Like other states, Washington allows criminal courts to order defendants to compensate the victims of their crimes. The court can require the defendant to pay restitution for damages the defendant caused.
A victim or the family may be able to recover some of their financial losses by working with prosecuting attorneys in order to secure a restitution order. However, restitution orders have their limits.
Restitution is not going to pay for all of a victim’s losses
Washington’s restitution laws are not a substitute for a civil lawsuit. In most cases, the courts will only examine damages that are relatively easy to determine.
For example, if a victim has a medical bill for care related to an assault, the defendant may be ordered to pay that particular medical bill, but not future ones.
Furthermore, restitution is not available for a victim’s non-economic losses, such as pain and suffering or emotional distress.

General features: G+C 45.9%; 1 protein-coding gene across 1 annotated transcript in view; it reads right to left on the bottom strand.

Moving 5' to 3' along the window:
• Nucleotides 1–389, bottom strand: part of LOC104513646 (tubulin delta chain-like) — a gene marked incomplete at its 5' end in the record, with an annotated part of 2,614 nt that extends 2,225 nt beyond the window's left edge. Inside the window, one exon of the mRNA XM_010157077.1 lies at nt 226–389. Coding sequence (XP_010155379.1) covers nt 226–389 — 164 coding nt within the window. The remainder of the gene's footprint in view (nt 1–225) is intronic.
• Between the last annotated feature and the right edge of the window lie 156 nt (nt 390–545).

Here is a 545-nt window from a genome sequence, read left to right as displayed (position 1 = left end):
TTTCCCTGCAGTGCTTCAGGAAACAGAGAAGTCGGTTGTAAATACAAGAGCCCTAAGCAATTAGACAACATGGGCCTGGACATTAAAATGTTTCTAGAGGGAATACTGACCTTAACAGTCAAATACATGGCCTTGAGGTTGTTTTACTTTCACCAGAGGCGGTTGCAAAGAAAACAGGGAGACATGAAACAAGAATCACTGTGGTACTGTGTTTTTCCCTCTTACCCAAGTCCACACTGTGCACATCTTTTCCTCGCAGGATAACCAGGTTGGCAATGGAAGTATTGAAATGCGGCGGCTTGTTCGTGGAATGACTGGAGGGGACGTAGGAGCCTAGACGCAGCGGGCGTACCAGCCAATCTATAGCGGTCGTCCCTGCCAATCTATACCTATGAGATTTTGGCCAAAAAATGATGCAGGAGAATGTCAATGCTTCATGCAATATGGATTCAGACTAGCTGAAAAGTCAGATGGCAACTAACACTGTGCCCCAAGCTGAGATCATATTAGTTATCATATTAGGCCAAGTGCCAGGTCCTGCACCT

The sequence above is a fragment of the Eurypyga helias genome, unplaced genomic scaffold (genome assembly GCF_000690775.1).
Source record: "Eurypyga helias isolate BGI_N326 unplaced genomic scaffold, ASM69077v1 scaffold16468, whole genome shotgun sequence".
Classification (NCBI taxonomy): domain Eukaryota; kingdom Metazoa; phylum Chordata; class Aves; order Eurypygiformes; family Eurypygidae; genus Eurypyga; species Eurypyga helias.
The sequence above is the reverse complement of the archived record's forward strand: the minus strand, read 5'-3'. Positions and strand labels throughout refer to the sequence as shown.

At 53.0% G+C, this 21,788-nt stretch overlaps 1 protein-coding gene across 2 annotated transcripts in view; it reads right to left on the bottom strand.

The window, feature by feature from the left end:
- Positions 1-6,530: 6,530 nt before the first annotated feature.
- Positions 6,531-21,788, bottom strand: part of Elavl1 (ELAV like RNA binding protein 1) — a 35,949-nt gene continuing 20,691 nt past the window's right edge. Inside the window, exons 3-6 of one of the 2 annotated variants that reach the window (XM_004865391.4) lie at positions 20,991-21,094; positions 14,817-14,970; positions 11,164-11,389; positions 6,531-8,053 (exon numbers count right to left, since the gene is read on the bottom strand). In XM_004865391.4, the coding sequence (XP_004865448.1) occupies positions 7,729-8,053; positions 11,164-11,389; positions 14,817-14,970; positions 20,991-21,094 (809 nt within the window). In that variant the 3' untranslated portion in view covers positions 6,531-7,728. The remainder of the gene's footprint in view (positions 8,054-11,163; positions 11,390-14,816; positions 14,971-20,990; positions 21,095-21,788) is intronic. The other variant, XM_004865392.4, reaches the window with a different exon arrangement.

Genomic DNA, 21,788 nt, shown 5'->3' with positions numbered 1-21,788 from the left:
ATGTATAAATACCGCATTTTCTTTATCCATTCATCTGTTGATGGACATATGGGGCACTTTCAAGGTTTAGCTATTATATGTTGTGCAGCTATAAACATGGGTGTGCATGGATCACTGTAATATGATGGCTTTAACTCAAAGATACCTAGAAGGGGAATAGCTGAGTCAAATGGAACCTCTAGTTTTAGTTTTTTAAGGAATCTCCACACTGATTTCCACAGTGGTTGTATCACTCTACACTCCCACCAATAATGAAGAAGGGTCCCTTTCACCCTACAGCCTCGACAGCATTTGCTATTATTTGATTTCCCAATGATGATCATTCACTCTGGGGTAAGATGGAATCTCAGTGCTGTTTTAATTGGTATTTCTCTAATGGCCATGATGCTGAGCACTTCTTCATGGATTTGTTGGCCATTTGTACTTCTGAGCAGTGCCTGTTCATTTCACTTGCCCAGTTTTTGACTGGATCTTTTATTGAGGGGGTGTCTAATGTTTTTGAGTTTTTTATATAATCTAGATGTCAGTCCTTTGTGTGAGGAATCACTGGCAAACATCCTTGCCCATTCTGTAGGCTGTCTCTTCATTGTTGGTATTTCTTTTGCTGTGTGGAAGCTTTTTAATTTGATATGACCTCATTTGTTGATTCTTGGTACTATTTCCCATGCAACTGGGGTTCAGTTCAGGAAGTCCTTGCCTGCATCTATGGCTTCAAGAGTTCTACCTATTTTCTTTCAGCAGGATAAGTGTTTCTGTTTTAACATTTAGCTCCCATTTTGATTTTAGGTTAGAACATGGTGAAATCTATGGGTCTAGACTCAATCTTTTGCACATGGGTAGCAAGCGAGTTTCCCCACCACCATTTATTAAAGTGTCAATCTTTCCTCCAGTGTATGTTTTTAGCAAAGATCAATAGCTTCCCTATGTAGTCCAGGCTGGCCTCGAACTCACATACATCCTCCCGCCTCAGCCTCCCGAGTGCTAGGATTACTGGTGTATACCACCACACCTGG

Defendants frequently cannot pay their restitution
While the law gives courts some mechanisms by which to collect restitution, defendants often do not have the property, income or job prospects to pay. As a result, victims may receive only a fraction of what the defendant owes.
In these situations, a victim may seek to determine if anyone else may be in part responsible for the crime. For example, an assault facilitated by a lack of lighting or lack of security may implicate a business that failed to implement such measures. Sometimes investigation will determine that another person or business is legally liable to pay compensation to the victim in a civil suit. In such circumstances, compensation can include a victim’s non-economic losses.